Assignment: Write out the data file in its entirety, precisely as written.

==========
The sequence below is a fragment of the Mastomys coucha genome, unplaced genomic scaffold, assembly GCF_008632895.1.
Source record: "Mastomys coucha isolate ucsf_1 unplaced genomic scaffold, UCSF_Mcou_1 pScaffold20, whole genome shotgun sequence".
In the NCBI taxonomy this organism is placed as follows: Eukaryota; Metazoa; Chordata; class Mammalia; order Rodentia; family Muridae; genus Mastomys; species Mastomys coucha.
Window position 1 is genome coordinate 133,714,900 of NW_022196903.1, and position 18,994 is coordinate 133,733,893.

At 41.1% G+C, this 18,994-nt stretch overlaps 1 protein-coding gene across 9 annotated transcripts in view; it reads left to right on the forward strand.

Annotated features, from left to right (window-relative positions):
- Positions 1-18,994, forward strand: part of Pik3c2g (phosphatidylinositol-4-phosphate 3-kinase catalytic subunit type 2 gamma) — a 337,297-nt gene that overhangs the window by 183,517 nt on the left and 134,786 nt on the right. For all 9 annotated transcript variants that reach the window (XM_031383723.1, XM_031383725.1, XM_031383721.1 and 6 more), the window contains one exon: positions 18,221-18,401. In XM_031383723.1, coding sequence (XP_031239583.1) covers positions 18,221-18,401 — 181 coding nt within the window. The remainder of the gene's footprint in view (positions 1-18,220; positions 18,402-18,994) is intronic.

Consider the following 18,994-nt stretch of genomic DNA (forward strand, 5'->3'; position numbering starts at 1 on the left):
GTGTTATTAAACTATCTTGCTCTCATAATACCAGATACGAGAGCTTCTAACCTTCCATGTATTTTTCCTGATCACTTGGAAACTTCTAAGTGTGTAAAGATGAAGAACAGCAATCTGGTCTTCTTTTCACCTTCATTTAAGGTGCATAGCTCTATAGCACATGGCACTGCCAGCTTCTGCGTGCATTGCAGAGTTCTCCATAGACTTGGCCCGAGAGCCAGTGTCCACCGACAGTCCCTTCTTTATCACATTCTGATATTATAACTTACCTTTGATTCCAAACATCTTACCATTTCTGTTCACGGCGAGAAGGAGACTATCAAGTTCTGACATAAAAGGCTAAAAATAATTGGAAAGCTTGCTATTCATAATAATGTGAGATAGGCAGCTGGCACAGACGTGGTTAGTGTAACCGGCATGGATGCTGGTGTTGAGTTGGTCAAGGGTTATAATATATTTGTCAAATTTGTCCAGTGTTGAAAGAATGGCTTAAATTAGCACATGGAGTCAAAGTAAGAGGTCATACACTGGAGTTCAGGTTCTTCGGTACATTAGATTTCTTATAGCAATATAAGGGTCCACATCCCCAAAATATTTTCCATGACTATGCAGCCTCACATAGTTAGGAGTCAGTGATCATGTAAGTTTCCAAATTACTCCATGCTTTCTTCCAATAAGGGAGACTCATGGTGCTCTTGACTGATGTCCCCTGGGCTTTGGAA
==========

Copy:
The sequence below is a fragment of the Mastomys coucha genome, unplaced genomic scaffold, assembly GCF_008632895.1.
Source record: "Mastomys coucha isolate ucsf_1 unplaced genomic scaffold, UCSF_Mcou_1 pScaffold20, whole genome shotgun sequence".
In the NCBI taxonomy this organism is placed as follows: Eukaryota; Metazoa; Chordata; class Mammalia; order Rodentia; family Muridae; genus Mastomys; species Mastomys coucha.
Window position 1 is genome coordinate 133,714,900 of NW_022196903.1, and position 18,994 is coordinate 133,733,893.

At 41.1% G+C, this 18,994-nt stretch overlaps 1 protein-coding gene across 9 annotated transcripts in view; it reads left to right on the forward strand.

Annotated features, from left to right (window-relative positions):
- Positions 1-18,994, forward strand: part of Pik3c2g (phosphatidylinositol-4-phosphate 3-kinase catalytic subunit type 2 gamma) — a 337,297-nt gene that overhangs the window by 183,517 nt on the left and 134,786 nt on the right. For all 9 annotated transcript variants that reach the window (XM_031383723.1, XM_031383725.1, XM_031383721.1 and 6 more), the window contains one exon: positions 18,221-18,401. In XM_031383723.1, coding sequence (XP_031239583.1) covers positions 18,221-18,401 — 181 coding nt within the window. The remainder of the gene's footprint in view (positions 1-18,220; positions 18,402-18,994) is intronic.

Consider the following 18,994-nt stretch of genomic DNA (forward strand, 5'->3'; position numbering starts at 1 on the left):
GTGTTATTAAACTATCTTGCTCTCATAATACCAGATACGAGAGCTTCTAACCTTCCATGTATTTTTCCTGATCACTTGGAAACTTCTAAGTGTGTAAAGATGAAGAACAGCAATCTGGTCTTCTTTTCACCTTCATTTAAGGTGCATAGCTCTATAGCACATGGCACTGCCAGCTTCTGCGTGCATTGCAGAGTTCTCCATAGACTTGGCCCGAGAGCCAGTGTCCACCGACAGTCCCTTCTTTATCACATTCTGATATTATAACTTACCTTTGATTCCAAACATCTTACCATTTCTGTTCACGGCGAGAAGGAGACTATCAAGTTCTGACATAAAAGGCTAAAAATAATTGGAAAGCTTGCTATTCATAATAATGTGAGATAGGCAGCTGGCACAGACGTGGTTAGTGTAACCGGCATGGATGCTGGTGTTGAGTTGGTCAAGGGTTATAATATATTTGTCAAATTTGTCCAGTGTTGAAAGAATGGCTTAAATTAGCACATGGAGTCAAAGTAAGAGGTCATACACTGGAGTTCAGGTTCTTCGGTACATTAGATTTCTTATAGCAATATAAGGGTCCACATCCCCAAAATATTTTCCATGACTATGCAGCCTCACATAGTTAGGAGTCAGTGATCATGTAAGTTTCCAAATTACTCCATGCTTTCTTCCAATAAGGGAGACTCATGGTGCTCTTGACTGATGTCCCCTGGGCTTTGGAA